Derek Conway (Old Bexley and Sidcup) (Con): Is the Leader of the House aware that more than 12 million homes in Britain benefit from having an affectionate pet living with them? Will he take note of the concerns voiced by organisations such as the Dogs Trust and the Cats Protection League and many other worthy animal charities about the progress of the animal welfare Bill? Will that excellent Bill be introduced in the House of Commons by October?

Mr. Hoon: I know how seriously the hon. Gentleman takes such issues and I am grateful to him for having raised the subject as he has. The Bill has been widely welcomed by animal welfare charities. It is an important measure on a subject that concerns hon. Members, not least because we all have a regular postbag on animal welfare matters. As a constituency MP, I know how frequently constituents write to me on such matters—an experience that I am sure is shared by other right hon. and hon. Members. I anticipate the Bill being introduced in due course, but I am not yet in a position to give the hon. Gentleman a precise date.

Chris McCafferty (Calder Valley) (Lab): Given the priority that MPs and, indeed, the nation now give to international development, will my right hon. Friend consider extending International Development questions to one hour in the new Session, so that development issues can be fully scrutinised and debated by the House?

Mr. Hoon: I recognise the important of development issues to the House. That is why we recently scheduled the excellent debate on Africa, in which right hon. and hon. Members had significant opportunities to debate current developments. The time given to departmental questions is dealt with through the usual channels, but I
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undertake to consider the allocation of time to the various departmental questions and I shall respond to my hon. Friend in due course.

Mr. Simon Burns (West Chelmsford) (Con): In the light of yesterday's lobby by the Fire Brigades Union, will the Leader of the House arrange a debate in Government time on the regionalisation of fire control units, so that hon. Members can bring home to Ministers just how unpopular that penny-pinching and mistaken policy is?

Mr. Hoon: I assure the hon. Gentleman the policy is not about penny pinching. It is about ensuring that the latest and best technology is made available in support of the excellent work done by the fire services. It is also important that the approach taken concentrates effort and time in the way that provides best value for money for council tax payers. I have received representations from both the fire service and the FBU and I assure the hon. Gentleman that the Government consider the matter extremely carefully and seriously. We must achieve best value for taxpayers but at the same time ensure that we do not compromise the safety of the public, who depend on the tremendous work done by the fire service and the other emergency services.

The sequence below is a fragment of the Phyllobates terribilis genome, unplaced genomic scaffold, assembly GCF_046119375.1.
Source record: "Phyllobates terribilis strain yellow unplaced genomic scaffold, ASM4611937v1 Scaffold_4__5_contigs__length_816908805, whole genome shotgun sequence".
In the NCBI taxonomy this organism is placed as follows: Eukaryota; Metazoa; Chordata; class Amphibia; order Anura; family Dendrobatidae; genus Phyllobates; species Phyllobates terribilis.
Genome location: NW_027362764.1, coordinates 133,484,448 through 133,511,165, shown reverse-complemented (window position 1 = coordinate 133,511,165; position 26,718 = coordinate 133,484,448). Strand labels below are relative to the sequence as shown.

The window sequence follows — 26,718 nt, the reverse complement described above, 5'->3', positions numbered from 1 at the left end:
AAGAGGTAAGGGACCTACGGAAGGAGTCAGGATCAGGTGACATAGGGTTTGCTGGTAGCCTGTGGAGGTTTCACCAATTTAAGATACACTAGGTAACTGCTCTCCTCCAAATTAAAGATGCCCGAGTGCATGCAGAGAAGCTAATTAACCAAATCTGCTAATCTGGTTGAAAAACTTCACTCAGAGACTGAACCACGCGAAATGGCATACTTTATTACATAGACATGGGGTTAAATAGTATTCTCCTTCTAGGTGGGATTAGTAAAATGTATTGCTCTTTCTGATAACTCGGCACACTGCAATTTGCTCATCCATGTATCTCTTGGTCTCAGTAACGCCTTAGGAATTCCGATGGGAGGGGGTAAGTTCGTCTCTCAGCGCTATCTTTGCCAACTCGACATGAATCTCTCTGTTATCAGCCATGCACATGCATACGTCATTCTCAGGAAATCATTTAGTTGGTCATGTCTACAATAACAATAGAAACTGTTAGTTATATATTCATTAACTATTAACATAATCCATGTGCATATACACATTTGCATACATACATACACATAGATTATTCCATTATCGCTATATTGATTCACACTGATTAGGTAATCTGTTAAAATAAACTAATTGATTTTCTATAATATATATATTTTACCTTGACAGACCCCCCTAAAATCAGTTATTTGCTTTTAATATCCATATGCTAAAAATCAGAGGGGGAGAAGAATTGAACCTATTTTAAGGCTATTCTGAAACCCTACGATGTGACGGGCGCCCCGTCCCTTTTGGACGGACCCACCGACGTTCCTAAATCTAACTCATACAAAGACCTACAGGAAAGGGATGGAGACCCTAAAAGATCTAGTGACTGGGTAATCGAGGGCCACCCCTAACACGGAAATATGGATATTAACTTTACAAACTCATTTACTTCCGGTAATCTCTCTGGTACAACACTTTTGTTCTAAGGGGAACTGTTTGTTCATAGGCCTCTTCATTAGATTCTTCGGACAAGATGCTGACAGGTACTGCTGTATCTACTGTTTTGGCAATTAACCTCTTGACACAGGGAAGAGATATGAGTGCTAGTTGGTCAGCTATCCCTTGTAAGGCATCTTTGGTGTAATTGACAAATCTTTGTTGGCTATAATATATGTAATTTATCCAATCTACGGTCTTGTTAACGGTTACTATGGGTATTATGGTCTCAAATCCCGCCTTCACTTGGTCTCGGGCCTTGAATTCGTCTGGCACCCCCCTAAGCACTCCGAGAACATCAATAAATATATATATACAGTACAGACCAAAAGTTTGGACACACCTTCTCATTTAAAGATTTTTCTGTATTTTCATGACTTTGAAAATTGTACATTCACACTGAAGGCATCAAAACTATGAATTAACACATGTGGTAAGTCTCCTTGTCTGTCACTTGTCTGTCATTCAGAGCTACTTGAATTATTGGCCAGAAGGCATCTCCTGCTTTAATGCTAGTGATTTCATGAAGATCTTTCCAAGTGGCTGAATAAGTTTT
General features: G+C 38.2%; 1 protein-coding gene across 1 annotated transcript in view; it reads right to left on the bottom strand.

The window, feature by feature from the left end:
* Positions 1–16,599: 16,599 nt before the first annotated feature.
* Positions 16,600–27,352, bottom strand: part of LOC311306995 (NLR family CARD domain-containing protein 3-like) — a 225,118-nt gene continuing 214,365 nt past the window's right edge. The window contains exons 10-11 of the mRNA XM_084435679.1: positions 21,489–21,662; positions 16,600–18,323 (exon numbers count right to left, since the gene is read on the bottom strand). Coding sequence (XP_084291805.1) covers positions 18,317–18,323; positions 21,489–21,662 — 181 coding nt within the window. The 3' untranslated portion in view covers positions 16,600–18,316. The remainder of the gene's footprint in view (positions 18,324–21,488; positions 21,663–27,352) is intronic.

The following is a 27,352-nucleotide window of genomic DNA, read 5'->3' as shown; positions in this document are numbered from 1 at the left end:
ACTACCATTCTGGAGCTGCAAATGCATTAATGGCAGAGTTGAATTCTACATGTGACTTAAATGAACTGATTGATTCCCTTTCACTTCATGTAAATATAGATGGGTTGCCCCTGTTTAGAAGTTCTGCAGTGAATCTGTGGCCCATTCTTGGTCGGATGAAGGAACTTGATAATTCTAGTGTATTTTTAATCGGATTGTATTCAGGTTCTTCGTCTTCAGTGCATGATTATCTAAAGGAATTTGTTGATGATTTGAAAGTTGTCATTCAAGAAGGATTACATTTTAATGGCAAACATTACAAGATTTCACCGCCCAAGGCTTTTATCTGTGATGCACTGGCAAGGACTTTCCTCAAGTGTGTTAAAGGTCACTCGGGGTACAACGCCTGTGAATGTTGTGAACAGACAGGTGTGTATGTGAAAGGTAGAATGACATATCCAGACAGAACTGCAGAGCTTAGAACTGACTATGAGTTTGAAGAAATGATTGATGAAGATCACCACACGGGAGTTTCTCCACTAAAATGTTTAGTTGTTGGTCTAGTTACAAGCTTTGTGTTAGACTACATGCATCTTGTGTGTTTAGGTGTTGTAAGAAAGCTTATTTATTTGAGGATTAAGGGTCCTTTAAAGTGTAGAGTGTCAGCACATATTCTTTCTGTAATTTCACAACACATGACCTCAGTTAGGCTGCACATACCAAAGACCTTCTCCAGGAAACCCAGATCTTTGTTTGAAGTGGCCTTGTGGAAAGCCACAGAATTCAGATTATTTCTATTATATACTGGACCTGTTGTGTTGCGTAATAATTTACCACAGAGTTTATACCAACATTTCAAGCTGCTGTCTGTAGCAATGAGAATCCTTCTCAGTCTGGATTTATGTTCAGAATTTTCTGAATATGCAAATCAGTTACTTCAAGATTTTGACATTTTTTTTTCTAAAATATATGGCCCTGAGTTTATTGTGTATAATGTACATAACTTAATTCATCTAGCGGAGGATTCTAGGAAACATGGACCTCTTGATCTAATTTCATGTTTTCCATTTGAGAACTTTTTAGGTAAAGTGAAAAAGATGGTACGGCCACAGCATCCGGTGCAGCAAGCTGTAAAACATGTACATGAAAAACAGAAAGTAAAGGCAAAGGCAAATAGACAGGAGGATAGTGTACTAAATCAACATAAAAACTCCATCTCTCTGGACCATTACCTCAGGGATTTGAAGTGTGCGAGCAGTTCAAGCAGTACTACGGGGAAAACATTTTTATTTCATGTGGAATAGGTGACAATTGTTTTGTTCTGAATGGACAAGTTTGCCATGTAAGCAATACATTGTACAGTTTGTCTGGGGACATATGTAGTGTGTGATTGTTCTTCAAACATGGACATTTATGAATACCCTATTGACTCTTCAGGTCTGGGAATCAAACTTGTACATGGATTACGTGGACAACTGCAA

Miss Anne Begg (Aberdeen, South) (Lab): I do not know whether the Leader of the House has had time to read the early-day motion that I tabled this week congratulating Whizz-kidz—an organisation that provides wheelchairs for disabled children—on its work. Problems with the supply of such equipment persist, so will my right hon. Friend find time for a debate on the whole issue of the supply of equipment for disabled people?

Mr. Hoon: I have seen the early-day motion and I congratulate my hon. Friend on tabling it and other hon. Members on supporting it. The initiative is an excellent one, which is strongly supported by members of the Government.

Chris Huhne (Eastleigh) (LD): In his reply to my hon. Friend the Member for Romsey (Sandra Gidley), the Leader of the House was kind enough to offer the view that employers who are solvent should stand behind pension schemes. The case to which my hon. Friend referred—the APW Electronics case, which also affects constituents of mine—is one in which the pension fund trustees were threatened by the employer with insolvency. It is important that the House make time to debate the question, because there are four or five schemes in the rather special circumstances that fall between the Government's financial assistance scheme and the Pension Protection Fund.